*This pick was later shipped to the Chicago Blackhawks in exchange for Zadorov on July 28, 2021.
Trade 2: April 12, 2021: The Calgary Flames traded Sam Bennett to the Florida Panthers in exchange for a 2022 2nd Round Pick (Selection #61 which turned into David Goyette) and prospect Emil Heineman.
The Flames were clear sellers this year, saying goodbye to the club’s highest draft pick in franchise history in Sam Bennett and fan favourite goaltender David Rittich.
2022: Season Outcome = 50-21-11: 111 points (Pacific Division Title + Trip to Round 2)
Trade 1: February 14, 2022: The Calgary Flames traded Tyler Pitlick, Emil Heineman, a 2022 1st Round Pick (Selection #26 which turned into Filip Mesar) and a 2023 5th Round Pick to the Montreal Canadiens in exchange for Tyler Toffoli.
Trade 2: March 2, 2022: The Calgary Flames acquired Michael McNiven from the Montreal Canadiens for Future Considerations.
Trade 3: March 16, 2022: The Calgary Flames traded a 2022 2nd Round Pick (Selection #61 which turned into David Goyette), a 2023 3rd Round Pick and a 2024 7th Round Pick for Calle Järnkrok.
Trade 4: March 21, 2022: The Calgary Flames traded a 2024 5th Round Pick in exchange for Ryan Carpenter.
Trade 5: March 21, 2022: The Calgary Flames traded Michael McNiven to the Ottawa Senators for Future Considerations.
The Flamed did what they didn’t do in 2018-2019 and aggressively bought at last year’s deadline; most notably bringing in Tyler Toffoli who leads the club in goals and points this season.
What’s To Come?
On February 24, 2023, General Manager Brad Treliving sat down with Sportsnet’s Eric Francis taking some questions in regards to his approach as we get closer to deadline day. In regards to Treliving’s level of aggression heading into March 3rd, he stated:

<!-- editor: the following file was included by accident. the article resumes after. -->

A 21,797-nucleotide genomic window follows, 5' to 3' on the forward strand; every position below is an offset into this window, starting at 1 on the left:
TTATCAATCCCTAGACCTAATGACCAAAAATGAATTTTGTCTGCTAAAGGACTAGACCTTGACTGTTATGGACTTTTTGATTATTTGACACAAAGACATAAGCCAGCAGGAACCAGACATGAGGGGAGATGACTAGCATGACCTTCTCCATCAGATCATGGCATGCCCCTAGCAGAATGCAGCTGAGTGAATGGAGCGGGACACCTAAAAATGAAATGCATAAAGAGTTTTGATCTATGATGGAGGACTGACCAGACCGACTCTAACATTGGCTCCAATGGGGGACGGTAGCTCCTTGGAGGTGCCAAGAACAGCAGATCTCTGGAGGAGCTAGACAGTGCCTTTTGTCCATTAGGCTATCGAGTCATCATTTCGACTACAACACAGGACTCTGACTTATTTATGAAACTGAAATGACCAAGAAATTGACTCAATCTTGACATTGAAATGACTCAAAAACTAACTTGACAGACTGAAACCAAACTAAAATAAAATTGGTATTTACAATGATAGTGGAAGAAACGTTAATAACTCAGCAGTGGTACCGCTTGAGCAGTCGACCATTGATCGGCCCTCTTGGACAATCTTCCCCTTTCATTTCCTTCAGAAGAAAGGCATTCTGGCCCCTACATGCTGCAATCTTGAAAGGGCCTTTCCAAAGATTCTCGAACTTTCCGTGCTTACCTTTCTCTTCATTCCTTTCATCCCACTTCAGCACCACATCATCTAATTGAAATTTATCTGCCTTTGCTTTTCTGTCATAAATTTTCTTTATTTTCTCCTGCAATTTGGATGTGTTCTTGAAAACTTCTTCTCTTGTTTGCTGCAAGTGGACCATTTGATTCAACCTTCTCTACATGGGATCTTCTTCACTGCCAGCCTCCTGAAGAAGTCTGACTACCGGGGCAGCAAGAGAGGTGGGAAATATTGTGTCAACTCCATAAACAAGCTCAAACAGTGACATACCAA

“Everybody is always focused on buying or selling, but you may stand pat. Where we’re at now, you’ve got to be careful putting first and second round picks for UFAs, in my opinion. We have a pretty good sense of where all the teams are at. It’s tight. There’s a muck of teams in the middle.”GM Brad Treliving
In answering the ‘are you a buyer or seller?’ question, which most of the fanbase has continued to debate and ponder; Treliving stated:
“You don’t just move players for the sake of moving them. We don’t have expiring contracts that are going to return massive assets. We’re having conversations on all kinds of stuff. At the end of the day you’d always like to help the team, but the team has got to be in a position where you can help them.”
We shall all see what direction the Flames decide to take heading into this year’s deadline, but judging by what the St. Louis Blues, Washington Capitals, or Nashville Predators have done thus far; we all know the one they should take. Some big decisions should start being contemplated and are going to have to be made. It’s time to finally be proactive, not reactive.
Photo by Brett Holmes/Icon Sportswire